A trained sculptor turned photographer, Mohau Modisakeng was the 2016 winner of the prestigious Standard Bank Young Artist award and his recent installation at the Venice Biennale saw international publications such as The New Yorker hail the Soweto-born artist as one of the most exciting new stars of the African art scene. Modisakeng is particularly known for his powerful and thought-provoking self-portraits in which he boldly engages with the lasting economic, political, spiritual and social impact that South Africa’s colonial and Apartheid past has had on black people and the black collective memory.
Often considered the wild child of the local art scene, Barker is known for his anarchic approach to the politics of everyday South African life and popular culture. Using bold colour, collage, neon and found objects to reconfigure iconic images in his paintings, Barker has positioned himself as one of South Africa’s most prolific iconoclasts.
Zimbabwe-born photographer, artist, activist and cultural philosopher Kudzanai Chiurai grapples with the intricacies of colonialism and its effects on modern African nations in his thought-provoking and theatrically posed montages. Chiurai studied fine art at the University of Pretoria, and although he has spent much of his career living in South Africa, his work and personal activism is still very much concerned with contemporary Zimbabwe.
Hasan and Husain Essop
Twin brothers Hasan and Husain Essop’s clever and engrossing photos question Muslim stereotypes and critically engage with the climate of fear and uncertainty that currently dominates global political discourse, while also paying homage to the critical importance of their faith in everyday life. In their intricately staged photos, which are a characteristic blend of photography, performance and installation, the twins take everyday Cape Town scenes and transform them into a platform for examining the complex problems of contemporary South Africa society. The pair have also taken their cameras abroad, most notably in their 2002 series (pictured) where they travelled to religious sites in Israel, Holland, Senegal, Germany and Saudi Arabia.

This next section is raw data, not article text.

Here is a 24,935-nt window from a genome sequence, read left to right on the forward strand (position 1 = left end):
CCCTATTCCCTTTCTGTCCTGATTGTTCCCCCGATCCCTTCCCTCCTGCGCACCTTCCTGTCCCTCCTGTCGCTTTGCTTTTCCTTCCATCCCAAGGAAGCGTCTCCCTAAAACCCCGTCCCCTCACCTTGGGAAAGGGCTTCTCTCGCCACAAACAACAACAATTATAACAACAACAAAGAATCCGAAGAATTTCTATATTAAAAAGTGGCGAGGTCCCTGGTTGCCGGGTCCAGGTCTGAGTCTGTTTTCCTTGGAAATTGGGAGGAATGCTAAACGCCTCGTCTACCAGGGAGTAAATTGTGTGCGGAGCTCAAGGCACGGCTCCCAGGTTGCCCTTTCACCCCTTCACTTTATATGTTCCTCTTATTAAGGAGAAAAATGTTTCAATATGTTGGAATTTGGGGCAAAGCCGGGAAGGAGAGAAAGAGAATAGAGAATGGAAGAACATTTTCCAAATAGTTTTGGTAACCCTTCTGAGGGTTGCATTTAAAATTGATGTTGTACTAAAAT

Mabulu is without a doubt one of South Africa’s most controversial artists, and not a year goes past without one of his more graphic and provocative political paintings becoming the subject of heated discussions about censorship and artistic expression. Vehemently anti-establishment, Mabulu’s more notorious works have seen him landing in very hot water for depicting various members (both living and dead) of the South African political elite in sexually explicit positions. Mabulu’s work isn’t only X-rated however, the artist also continues to produce tamer and more gently nuanced collages that speak to the disparities and hypocrisies prevalent in South African society.